The Boys In The Boat...A review.
I read this book mostly on a plane ride back from Seattle and in my bed before I feel asleep for a couple nights. This led to many, many dreams about Germany.
I loved this story. I knew absolutely nothing about rowing going into it, but the author didn't require previous understanding of the sport. He explained everything in way that I'm sure excited rowers but also informed less knowledgeable readers. In fact, he made me deeply appreciate the sport. As an athlete who competed on teams my entire life, I feel like I know a little bit about working well with others. About communication, healthy competition, sacrifice, and sharing a common goal. But in rowing, those things are highlighted in completely different ways.
The bulk of communication is shouldered by one man: the tiny coxswain. There is competition to get on the lead boat because there are only 9 seats, each performing very different functions. There is sacrifice when you have more power left in you and you want to row faster, but your team is holding a pace and your extra effort would throw it off. And the common goal is finding your "swing," a euphoric moment of absolute synchronicity. It all sounds very difficult, doesn't it?
Daniel James Brown developed the story in such a way that you're constantly wanting to finish the chapter, rooting for the Washington rowing teams to win their race. It was a story of a time in our nation when athletics seemed superfluous, when in fact they were very necessary. Brown said that in a very indirect and understated way simply by writing this.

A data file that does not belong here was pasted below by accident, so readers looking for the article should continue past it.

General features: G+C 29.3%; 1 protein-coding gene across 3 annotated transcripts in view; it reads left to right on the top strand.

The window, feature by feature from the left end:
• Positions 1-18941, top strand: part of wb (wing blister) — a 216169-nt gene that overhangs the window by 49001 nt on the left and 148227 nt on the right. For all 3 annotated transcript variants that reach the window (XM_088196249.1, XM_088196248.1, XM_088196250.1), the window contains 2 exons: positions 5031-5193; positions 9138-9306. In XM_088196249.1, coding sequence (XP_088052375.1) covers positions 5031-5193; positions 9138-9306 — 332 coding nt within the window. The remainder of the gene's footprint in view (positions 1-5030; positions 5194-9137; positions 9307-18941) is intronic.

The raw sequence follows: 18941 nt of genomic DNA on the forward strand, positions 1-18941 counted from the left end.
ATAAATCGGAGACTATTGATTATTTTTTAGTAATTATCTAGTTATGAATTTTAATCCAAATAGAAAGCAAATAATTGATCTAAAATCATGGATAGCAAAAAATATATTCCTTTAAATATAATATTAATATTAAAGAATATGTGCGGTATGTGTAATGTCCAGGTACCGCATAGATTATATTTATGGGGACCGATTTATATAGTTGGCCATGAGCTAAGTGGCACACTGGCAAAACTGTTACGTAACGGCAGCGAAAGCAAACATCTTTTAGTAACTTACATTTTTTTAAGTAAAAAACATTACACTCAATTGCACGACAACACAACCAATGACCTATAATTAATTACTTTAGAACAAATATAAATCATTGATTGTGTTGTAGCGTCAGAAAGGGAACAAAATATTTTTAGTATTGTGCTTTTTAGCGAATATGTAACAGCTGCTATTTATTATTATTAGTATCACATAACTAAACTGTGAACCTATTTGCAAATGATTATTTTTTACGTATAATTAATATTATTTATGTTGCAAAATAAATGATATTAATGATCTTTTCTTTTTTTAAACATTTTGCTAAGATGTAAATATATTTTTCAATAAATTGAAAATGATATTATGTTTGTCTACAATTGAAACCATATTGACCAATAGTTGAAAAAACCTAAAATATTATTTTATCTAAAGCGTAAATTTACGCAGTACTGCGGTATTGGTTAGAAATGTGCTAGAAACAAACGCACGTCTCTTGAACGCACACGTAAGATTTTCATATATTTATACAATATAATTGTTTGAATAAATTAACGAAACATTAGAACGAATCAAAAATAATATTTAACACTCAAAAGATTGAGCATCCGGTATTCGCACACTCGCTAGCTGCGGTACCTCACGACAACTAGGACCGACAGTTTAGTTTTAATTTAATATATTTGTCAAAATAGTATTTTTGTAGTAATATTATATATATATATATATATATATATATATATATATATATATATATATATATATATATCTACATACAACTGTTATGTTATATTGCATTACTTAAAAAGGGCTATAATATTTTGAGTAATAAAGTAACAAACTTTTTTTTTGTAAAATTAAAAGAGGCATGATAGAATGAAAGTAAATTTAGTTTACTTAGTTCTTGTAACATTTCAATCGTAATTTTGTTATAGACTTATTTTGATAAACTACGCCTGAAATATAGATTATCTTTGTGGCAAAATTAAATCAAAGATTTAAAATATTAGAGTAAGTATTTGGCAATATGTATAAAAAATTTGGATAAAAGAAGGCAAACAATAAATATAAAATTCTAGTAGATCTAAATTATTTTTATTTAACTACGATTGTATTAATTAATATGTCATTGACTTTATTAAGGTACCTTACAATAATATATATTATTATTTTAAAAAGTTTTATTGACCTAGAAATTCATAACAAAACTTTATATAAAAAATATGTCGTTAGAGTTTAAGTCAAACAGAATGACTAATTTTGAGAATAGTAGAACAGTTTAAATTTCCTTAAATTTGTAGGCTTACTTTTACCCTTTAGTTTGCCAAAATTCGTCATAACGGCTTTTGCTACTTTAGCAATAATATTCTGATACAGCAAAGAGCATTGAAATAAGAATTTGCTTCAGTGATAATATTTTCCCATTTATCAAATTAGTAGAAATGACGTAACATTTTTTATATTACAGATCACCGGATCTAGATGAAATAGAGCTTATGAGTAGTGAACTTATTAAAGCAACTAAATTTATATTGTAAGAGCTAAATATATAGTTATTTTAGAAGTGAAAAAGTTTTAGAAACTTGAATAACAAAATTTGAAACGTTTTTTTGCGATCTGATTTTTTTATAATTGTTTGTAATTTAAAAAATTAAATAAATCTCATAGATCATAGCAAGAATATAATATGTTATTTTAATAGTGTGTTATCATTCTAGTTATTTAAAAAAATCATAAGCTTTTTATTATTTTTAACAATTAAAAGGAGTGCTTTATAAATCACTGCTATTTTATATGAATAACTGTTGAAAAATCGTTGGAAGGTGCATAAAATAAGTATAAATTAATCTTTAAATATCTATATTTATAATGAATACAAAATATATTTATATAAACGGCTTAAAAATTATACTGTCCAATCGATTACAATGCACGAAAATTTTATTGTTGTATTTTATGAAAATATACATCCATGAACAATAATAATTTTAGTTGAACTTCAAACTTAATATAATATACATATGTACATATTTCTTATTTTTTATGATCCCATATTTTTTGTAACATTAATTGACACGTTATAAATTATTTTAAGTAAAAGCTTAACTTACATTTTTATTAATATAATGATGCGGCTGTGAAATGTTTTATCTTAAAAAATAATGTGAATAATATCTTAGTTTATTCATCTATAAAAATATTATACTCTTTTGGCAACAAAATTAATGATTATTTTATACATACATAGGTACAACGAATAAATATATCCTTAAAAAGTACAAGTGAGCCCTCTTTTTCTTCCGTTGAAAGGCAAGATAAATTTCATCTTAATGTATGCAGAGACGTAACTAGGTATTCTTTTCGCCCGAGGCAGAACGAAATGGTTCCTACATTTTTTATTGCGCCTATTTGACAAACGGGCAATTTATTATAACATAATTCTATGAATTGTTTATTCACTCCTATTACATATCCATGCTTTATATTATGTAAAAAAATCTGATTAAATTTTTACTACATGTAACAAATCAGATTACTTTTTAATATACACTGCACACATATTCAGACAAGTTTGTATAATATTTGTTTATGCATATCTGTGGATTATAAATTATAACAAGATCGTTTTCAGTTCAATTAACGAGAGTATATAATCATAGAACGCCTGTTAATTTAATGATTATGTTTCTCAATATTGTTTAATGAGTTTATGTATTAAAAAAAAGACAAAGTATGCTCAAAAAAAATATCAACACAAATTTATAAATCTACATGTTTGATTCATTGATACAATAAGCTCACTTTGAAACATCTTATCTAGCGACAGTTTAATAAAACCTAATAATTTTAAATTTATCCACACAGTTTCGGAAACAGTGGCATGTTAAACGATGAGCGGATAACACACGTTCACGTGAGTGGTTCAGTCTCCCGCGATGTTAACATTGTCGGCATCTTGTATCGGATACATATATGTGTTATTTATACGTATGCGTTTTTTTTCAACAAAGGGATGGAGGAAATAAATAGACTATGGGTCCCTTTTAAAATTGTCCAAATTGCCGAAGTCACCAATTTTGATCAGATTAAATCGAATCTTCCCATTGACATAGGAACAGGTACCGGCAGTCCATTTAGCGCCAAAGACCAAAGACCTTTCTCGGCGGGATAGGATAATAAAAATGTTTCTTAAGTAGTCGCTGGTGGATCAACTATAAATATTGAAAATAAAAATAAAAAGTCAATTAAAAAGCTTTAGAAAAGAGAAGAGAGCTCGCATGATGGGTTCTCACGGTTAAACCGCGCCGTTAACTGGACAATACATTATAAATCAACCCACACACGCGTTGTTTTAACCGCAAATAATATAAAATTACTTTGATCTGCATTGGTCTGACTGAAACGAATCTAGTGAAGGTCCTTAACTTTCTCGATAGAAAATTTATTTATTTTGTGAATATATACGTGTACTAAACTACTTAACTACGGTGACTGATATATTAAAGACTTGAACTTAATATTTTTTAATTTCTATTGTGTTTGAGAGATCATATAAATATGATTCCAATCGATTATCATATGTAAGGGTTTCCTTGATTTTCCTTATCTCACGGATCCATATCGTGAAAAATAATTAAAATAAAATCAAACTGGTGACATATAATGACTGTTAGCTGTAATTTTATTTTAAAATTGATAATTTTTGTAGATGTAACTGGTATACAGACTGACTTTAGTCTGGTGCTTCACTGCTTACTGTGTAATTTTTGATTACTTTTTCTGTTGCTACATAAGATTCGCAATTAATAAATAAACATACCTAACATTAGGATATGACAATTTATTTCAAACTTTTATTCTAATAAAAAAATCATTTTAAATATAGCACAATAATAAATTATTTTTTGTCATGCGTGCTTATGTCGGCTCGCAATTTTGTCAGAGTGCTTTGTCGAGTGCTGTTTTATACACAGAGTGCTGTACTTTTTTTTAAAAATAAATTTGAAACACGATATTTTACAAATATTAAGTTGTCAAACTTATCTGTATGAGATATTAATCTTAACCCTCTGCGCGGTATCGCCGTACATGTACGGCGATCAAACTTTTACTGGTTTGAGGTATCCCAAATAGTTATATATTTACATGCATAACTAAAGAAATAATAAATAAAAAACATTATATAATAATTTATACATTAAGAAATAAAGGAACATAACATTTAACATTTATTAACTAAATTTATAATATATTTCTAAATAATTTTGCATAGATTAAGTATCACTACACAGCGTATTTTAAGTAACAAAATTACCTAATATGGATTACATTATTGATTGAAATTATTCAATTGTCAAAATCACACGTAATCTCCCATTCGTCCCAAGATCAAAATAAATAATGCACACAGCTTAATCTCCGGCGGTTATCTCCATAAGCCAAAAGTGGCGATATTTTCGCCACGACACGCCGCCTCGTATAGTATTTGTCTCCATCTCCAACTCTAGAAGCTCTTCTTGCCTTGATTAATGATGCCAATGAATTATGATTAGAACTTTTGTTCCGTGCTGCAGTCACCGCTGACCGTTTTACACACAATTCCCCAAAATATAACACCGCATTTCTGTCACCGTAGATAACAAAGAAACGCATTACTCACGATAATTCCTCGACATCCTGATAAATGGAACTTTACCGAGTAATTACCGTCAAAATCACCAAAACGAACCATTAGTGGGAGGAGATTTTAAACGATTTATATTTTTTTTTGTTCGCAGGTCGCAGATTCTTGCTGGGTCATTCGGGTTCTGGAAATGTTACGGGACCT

I've rambled. To say it quicker: I loved the book. It's an excellent story written by an author who really cared about it and took his time with it. I appreciate the thread of patience that runs through the telling of these years. Read it, you won't regret it.
Who is this book for?
Athletes: Sure thing.
People from the PNW: I'm sure.
Hipsters: Do hipsters like the Olympics? Or sporting events? I mean, I'm guessing not.
People who don't find value in sports: Noooooope. (But you should read it because maybe it will change your mind.)
What does this book say?
Finally ... I realized that "the boat" was something more than just the shell of its crew. To Joe, it encompassed but transcended both—it was something mysterious and almost beyond definition. It was a shared experience—a singular thing that had unfolded in a golden sliver of time long gone, when nine good-hearted young men strove together, pulled together as one, gave everything they had for one another, bound together forever by pride and respect and love. Joe was crying, at least in part, for the loss of that vanished moment but much more, I think, for the sheer beauty of it.
The afternoon workouts left him exhausted and sore but feeling cleansed, as if someone had drubbed out his soul with a stiff wire brush.
The ability to yield, to bend, to give way, to accommodate, he said, was sometimes a source of strength in men as well as in wood, so long as it was helmed by inner resolve and by principle.